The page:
Why Social Distancing Matters: Stealth Spreading of Coronavirus
Overheard at the Anthem Community Center gym just a few days prior to the recent school closings and other social-distancing pleas from local, state and federal officials: “I hear it’s like the flu. We’re young. We don’t have to worry about it.”
That middle-aged individual and many younger people, should they contract COVID-19, would be more likely than seniors to experience mild symptoms or not even know they have the disease. And that is one reason why this coronavirus presents such a risk.
A study March 16 in the journal Science found that for every known case of COVID-19, five to 10 others go undiagnosed, but these individuals cause “stealth transmission” of the disease. One person with no symptoms can, as a so-called “super spreader,” infect dozens of others, past epidemics have shown. Scientists say this is happening with the coronavirus.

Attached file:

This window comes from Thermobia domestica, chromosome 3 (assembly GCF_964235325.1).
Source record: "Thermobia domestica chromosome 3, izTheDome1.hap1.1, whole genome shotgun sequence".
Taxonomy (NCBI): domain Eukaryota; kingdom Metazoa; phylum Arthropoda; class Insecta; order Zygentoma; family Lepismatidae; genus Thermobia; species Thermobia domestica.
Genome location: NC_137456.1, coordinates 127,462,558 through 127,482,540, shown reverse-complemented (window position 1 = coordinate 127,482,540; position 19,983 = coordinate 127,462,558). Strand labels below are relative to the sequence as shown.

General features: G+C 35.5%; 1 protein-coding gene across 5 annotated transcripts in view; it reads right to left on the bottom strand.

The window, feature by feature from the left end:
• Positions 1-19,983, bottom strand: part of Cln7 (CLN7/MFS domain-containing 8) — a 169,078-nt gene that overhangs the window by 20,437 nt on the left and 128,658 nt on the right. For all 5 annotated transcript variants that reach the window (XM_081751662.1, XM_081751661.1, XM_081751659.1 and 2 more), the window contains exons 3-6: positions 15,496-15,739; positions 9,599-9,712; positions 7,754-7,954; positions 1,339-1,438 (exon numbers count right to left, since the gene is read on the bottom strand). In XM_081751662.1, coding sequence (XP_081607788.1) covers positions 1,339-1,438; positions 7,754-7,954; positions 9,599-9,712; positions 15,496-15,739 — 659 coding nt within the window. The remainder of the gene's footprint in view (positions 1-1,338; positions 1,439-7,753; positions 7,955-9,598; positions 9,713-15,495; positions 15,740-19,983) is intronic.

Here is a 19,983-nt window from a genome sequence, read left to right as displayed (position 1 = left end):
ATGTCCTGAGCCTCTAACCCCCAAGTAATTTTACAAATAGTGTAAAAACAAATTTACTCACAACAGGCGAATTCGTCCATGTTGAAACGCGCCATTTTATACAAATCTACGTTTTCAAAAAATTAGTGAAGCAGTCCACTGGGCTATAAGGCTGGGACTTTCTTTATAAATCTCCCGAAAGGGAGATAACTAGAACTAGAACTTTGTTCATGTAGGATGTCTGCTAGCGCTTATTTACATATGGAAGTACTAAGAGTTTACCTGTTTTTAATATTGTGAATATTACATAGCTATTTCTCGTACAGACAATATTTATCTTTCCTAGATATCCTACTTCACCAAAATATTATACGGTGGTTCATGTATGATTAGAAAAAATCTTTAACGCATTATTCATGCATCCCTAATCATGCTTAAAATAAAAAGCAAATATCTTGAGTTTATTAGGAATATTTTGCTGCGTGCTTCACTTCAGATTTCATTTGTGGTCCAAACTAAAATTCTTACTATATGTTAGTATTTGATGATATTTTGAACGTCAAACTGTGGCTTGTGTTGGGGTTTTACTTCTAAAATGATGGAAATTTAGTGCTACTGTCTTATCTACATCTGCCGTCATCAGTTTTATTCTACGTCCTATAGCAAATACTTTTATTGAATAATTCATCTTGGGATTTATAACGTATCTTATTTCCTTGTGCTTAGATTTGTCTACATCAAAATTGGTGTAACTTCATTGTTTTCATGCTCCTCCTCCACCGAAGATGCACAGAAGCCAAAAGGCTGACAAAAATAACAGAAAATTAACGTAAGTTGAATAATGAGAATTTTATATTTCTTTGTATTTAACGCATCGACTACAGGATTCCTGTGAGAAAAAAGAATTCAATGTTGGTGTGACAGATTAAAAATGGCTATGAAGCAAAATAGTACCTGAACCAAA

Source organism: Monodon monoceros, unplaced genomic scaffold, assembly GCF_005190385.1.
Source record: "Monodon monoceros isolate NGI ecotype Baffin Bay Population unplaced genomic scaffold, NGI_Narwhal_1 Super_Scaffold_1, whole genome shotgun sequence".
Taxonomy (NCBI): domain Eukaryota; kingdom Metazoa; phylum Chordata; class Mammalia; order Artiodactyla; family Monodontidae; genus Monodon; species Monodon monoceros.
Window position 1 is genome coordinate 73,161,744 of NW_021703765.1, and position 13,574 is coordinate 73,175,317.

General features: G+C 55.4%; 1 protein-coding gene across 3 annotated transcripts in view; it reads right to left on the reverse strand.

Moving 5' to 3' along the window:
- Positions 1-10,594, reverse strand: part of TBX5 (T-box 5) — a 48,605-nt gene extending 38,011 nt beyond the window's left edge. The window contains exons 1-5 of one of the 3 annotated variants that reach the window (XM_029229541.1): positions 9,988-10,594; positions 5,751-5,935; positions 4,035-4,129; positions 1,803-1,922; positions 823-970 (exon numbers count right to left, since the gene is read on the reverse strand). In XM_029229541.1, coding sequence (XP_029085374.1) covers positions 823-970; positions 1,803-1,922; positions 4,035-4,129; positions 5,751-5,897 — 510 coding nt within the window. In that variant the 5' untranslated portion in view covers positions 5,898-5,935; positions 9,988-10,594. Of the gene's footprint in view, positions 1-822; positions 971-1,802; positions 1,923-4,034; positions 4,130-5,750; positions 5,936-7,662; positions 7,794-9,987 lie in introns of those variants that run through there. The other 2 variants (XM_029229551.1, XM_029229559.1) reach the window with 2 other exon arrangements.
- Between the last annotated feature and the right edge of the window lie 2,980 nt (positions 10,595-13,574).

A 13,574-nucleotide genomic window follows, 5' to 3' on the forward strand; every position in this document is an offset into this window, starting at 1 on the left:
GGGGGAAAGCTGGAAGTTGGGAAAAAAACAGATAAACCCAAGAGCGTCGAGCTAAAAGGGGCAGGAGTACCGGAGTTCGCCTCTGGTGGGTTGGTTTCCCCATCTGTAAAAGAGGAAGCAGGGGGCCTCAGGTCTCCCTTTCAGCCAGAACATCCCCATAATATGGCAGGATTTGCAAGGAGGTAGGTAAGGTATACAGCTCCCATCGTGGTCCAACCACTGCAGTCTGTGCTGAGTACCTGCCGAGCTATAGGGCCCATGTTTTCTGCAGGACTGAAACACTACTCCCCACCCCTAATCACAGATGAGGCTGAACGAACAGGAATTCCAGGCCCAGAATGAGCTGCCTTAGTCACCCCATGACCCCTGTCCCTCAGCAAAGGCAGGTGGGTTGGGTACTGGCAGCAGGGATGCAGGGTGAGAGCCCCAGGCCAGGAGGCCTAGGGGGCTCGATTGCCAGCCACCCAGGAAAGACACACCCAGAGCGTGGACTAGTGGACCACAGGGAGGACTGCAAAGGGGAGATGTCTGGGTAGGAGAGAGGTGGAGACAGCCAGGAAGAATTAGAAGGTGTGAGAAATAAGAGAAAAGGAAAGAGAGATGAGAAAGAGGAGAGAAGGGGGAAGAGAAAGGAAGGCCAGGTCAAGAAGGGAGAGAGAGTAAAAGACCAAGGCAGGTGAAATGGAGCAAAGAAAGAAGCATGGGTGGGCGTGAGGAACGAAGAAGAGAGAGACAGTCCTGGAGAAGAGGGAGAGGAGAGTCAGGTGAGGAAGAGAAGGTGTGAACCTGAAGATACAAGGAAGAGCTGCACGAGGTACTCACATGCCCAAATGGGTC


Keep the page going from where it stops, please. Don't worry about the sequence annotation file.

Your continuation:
Older people don’t fare as well.
While the exact death rate of COVID-19 won’t be known until more cases can be analyzed, early indications are not encouraging. The death rate for seasonal flu is about 0.1 percent. Dr. Anthony Fauci, director of the National Institute of Allergy and Infectious Diseases (NIAID), says COVID-19 may be 10 times deadlier.
While no single study can yet determine the precise effects, a study of cases in Italy, published March 17 by the Journal of the American Medical Association, reveals some sobering death rates:
Under 30: 0
That’s why the U.S. Centers for Disease Control and Prevention, and other health officials, are encouraging the public to stay home as much as possible, avoid large, crowded gatherings, and keep 6 feet away from others as much as possible. For the young, the risk of illness and even death are real. For their parents and grandparents, it is stark.
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